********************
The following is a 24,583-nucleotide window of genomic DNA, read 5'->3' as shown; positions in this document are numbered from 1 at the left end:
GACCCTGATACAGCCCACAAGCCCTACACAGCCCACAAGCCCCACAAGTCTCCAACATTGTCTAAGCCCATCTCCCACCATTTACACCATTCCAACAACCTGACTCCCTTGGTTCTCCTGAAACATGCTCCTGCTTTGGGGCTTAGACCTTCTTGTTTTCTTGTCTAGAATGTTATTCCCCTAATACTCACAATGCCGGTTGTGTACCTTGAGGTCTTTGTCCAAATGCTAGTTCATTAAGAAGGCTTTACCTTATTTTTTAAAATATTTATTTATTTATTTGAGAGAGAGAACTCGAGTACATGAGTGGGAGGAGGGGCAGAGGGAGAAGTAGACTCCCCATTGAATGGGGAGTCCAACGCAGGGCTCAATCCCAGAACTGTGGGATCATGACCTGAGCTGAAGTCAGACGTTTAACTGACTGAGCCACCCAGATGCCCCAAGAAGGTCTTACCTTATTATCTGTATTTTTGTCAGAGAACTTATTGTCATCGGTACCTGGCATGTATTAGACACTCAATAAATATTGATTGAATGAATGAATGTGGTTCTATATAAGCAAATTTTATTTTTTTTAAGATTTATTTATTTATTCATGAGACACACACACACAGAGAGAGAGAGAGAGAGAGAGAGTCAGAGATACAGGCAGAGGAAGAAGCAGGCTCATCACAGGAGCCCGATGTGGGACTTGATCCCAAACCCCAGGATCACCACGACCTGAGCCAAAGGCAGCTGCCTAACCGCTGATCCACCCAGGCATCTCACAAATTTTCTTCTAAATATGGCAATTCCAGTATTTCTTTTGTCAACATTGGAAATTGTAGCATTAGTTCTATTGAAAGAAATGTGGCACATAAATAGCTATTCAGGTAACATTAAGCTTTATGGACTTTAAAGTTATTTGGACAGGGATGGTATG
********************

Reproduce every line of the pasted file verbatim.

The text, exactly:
The following is a 24,583-nucleotide window of genomic DNA, read 5'->3' as shown; positions in this document are numbered from 1 at the left end:
GACCCTGATACAGCCCACAAGCCCTACACAGCCCACAAGCCCCACAAGTCTCCAACATTGTCTAAGCCCATCTCCCACCATTTACACCATTCCAACAACCTGACTCCCTTGGTTCTCCTGAAACATGCTCCTGCTTTGGGGCTTAGACCTTCTTGTTTTCTTGTCTAGAATGTTATTCCCCTAATACTCACAATGCCGGTTGTGTACCTTGAGGTCTTTGTCCAAATGCTAGTTCATTAAGAAGGCTTTACCTTATTTTTTAAAATATTTATTTATTTATTTGAGAGAGAGAACTCGAGTACATGAGTGGGAGGAGGGGCAGAGGGAGAAGTAGACTCCCCATTGAATGGGGAGTCCAACGCAGGGCTCAATCCCAGAACTGTGGGATCATGACCTGAGCTGAAGTCAGACGTTTAACTGACTGAGCCACCCAGATGCCCCAAGAAGGTCTTACCTTATTATCTGTATTTTTGTCAGAGAACTTATTGTCATCGGTACCTGGCATGTATTAGACACTCAATAAATATTGATTGAATGAATGAATGTGGTTCTATATAAGCAAATTTTATTTTTTTTAAGATTTATTTATTTATTCATGAGACACACACACACAGAGAGAGAGAGAGAGAGAGAGAGTCAGAGATACAGGCAGAGGAAGAAGCAGGCTCATCACAGGAGCCCGATGTGGGACTTGATCCCAAACCCCAGGATCACCACGACCTGAGCCAAAGGCAGCTGCCTAACCGCTGATCCACCCAGGCATCTCACAAATTTTCTTCTAAATATGGCAATTCCAGTATTTCTTTTGTCAACATTGGAAATTGTAGCATTAGTTCTATTGAAAGAAATGTGGCACATAAATAGCTATTCAGGTAACATTAAGCTTTATGGACTTTAAAGTTATTTGGACAGGGATGGTATG